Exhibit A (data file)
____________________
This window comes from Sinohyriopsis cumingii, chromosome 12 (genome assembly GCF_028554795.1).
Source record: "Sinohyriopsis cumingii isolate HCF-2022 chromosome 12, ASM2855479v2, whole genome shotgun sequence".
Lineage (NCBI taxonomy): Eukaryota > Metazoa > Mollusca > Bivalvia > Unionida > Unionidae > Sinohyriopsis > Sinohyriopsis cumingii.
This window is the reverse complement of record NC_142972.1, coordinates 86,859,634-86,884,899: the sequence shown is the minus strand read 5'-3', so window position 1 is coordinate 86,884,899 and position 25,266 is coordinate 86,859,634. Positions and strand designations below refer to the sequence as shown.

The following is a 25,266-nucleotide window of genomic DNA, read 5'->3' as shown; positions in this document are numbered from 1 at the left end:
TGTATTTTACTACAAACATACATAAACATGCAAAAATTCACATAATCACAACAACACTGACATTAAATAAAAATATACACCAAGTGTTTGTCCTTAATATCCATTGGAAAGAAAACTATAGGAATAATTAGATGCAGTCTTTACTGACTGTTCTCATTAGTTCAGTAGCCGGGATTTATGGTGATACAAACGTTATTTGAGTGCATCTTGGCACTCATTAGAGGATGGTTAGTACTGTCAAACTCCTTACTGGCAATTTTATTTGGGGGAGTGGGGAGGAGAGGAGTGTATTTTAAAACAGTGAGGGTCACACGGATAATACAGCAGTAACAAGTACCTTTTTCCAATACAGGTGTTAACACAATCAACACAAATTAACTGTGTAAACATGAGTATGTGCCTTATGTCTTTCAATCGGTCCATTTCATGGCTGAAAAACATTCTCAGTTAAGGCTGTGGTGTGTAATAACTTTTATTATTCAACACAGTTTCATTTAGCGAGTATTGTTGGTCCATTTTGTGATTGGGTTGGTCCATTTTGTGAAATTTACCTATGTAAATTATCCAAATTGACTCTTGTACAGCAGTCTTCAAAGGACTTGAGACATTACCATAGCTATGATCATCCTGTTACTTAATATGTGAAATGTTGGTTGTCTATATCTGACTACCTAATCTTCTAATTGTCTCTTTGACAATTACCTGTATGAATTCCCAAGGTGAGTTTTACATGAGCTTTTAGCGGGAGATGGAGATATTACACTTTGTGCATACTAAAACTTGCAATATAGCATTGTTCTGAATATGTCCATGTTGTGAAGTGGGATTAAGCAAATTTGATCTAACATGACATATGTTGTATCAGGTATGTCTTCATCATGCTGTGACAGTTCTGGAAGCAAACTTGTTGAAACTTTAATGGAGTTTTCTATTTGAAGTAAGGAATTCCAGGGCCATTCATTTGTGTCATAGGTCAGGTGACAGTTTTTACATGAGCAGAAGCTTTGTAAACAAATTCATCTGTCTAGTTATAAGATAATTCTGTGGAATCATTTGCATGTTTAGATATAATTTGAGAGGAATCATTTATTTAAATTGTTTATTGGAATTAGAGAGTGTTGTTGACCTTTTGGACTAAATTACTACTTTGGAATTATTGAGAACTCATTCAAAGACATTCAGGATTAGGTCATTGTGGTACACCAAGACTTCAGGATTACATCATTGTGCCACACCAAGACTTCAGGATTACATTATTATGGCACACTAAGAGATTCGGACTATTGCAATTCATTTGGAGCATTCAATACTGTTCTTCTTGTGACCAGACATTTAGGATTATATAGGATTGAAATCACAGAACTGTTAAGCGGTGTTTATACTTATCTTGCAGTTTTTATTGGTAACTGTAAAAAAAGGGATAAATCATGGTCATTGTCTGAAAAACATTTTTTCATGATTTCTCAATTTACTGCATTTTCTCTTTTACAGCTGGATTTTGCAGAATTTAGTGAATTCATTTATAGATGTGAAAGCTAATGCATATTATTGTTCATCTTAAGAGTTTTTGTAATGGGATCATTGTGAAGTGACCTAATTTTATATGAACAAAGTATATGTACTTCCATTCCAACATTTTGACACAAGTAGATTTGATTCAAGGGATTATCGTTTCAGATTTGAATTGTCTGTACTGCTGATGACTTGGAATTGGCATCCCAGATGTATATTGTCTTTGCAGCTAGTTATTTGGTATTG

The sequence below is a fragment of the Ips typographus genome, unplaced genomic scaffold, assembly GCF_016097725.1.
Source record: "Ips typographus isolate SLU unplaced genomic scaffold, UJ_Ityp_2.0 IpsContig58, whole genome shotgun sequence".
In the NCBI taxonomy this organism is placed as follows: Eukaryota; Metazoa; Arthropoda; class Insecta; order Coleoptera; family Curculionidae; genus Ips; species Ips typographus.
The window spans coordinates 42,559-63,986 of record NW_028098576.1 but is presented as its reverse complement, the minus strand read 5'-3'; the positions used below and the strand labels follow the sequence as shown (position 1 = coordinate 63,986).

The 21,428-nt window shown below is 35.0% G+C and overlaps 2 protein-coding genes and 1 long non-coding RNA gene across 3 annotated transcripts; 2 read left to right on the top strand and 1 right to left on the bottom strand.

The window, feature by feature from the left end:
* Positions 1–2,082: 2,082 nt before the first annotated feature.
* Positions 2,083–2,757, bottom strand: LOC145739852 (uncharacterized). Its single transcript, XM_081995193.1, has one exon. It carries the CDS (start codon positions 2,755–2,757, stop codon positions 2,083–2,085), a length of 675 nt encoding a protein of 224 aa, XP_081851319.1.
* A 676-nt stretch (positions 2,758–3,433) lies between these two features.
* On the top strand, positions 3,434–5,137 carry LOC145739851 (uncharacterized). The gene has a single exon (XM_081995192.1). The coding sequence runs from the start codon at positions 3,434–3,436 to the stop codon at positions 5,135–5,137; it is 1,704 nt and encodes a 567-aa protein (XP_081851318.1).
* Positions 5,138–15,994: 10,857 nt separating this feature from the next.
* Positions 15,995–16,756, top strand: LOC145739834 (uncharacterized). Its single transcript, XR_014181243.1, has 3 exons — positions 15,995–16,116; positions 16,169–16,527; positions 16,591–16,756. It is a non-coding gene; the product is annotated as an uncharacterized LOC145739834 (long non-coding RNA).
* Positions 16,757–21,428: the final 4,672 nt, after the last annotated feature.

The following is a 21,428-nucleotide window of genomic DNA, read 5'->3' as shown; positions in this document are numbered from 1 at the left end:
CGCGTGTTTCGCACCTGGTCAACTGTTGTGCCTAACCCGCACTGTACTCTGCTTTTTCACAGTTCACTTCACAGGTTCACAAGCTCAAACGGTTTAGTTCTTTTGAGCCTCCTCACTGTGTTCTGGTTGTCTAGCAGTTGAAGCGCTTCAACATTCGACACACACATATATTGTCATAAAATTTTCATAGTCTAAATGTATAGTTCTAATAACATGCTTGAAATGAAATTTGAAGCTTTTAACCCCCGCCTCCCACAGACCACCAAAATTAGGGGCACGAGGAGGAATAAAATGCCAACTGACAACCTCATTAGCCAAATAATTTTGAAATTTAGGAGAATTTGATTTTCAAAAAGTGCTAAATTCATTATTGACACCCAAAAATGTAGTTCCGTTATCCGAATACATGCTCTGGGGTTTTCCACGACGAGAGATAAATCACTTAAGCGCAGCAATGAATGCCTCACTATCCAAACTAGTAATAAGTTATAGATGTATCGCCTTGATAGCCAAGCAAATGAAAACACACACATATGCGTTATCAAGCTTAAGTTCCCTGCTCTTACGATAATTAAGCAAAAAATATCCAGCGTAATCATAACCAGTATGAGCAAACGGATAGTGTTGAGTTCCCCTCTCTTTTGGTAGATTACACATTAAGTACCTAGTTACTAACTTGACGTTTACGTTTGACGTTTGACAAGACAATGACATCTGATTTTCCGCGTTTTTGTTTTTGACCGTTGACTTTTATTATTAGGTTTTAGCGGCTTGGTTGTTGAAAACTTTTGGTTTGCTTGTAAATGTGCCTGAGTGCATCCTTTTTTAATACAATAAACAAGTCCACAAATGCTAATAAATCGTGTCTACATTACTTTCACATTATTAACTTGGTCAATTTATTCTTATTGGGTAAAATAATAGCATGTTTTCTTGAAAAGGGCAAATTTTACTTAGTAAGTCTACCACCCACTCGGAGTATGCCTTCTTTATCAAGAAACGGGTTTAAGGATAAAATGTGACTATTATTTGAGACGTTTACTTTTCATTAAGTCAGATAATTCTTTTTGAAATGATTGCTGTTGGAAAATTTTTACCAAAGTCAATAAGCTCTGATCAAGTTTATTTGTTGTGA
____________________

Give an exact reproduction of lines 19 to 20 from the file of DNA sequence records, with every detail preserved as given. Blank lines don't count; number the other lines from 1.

* Positions 16,757–21,428: the final 4,672 nt, after the last annotated feature.

The following is a 21,428-nucleotide window of genomic DNA, read 5'->3' as shown; positions in this document are numbered from 1 at the left end: